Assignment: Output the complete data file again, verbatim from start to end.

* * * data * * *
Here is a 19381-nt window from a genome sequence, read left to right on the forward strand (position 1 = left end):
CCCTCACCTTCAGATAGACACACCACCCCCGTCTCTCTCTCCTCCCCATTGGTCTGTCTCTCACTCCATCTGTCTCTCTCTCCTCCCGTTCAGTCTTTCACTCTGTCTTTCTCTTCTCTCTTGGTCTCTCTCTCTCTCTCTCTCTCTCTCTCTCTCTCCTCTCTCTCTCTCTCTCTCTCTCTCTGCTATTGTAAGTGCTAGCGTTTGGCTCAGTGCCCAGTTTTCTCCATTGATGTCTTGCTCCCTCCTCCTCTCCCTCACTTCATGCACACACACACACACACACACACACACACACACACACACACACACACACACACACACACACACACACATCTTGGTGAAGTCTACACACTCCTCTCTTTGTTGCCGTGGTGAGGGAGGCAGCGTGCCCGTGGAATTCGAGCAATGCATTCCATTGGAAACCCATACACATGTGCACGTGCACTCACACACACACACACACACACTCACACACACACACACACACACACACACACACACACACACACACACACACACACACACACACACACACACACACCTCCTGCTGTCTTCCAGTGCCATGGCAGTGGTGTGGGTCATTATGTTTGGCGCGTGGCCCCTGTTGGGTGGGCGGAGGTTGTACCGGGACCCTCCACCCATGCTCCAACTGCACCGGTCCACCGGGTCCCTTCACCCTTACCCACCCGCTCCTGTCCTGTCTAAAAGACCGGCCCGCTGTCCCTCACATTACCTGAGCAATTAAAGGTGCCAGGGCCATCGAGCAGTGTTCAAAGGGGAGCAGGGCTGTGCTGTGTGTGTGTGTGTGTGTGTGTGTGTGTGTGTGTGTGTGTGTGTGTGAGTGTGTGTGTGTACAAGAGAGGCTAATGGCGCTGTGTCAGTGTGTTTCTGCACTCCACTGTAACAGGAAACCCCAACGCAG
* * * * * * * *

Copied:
Here is a 19381-nt window from a genome sequence, read left to right on the forward strand (position 1 = left end):
CCCTCACCTTCAGATAGACACACCACCCCCGTCTCTCTCTCCTCCCCATTGGTCTGTCTCTCACTCCATCTGTCTCTCTCTCCTCCCGTTCAGTCTTTCACTCTGTCTTTCTCTTCTCTCTTGGTCTCTCTCTCTCTCTCTCTCTCTCTCTCTCTCTCCTCTCTCTCTCTCTCTCTCTCTCTCTGCTATTGTAAGTGCTAGCGTTTGGCTCAGTGCCCAGTTTTCTCCATTGATGTCTTGCTCCCTCCTCCTCTCCCTCACTTCATGCACACACACACACACACACACACACACACACACACACACACACACACACACACACACACACACACACATCTTGGTGAAGTCTACACACTCCTCTCTTTGTTGCCGTGGTGAGGGAGGCAGCGTGCCCGTGGAATTCGAGCAATGCATTCCATTGGAAACCCATACACATGTGCACGTGCACTCACACACACACACACACACACTCACACACACACACACACACACACACACACACACACACACACACACACACACACACACACACACACACACACACCTCCTGCTGTCTTCCAGTGCCATGGCAGTGGTGTGGGTCATTATGTTTGGCGCGTGGCCCCTGTTGGGTGGGCGGAGGTTGTACCGGGACCCTCCACCCATGCTCCAACTGCACCGGTCCACCGGGTCCCTTCACCCTTACCCACCCGCTCCTGTCCTGTCTAAAAGACCGGCCCGCTGTCCCTCACATTACCTGAGCAATTAAAGGTGCCAGGGCCATCGAGCAGTGTTCAAAGGGGAGCAGGGCTGTGCTGTGTGTGTGTGTGTGTGTGTGTGTGTGTGTGTGTGTGTGTGTGTGTGAGTGTGTGTGTGTACAAGAGAGGCTAATGGCGCTGTGTCAGTGTGTTTCTGCACTCCACTGTAACAGGAAACCCCAACGCAG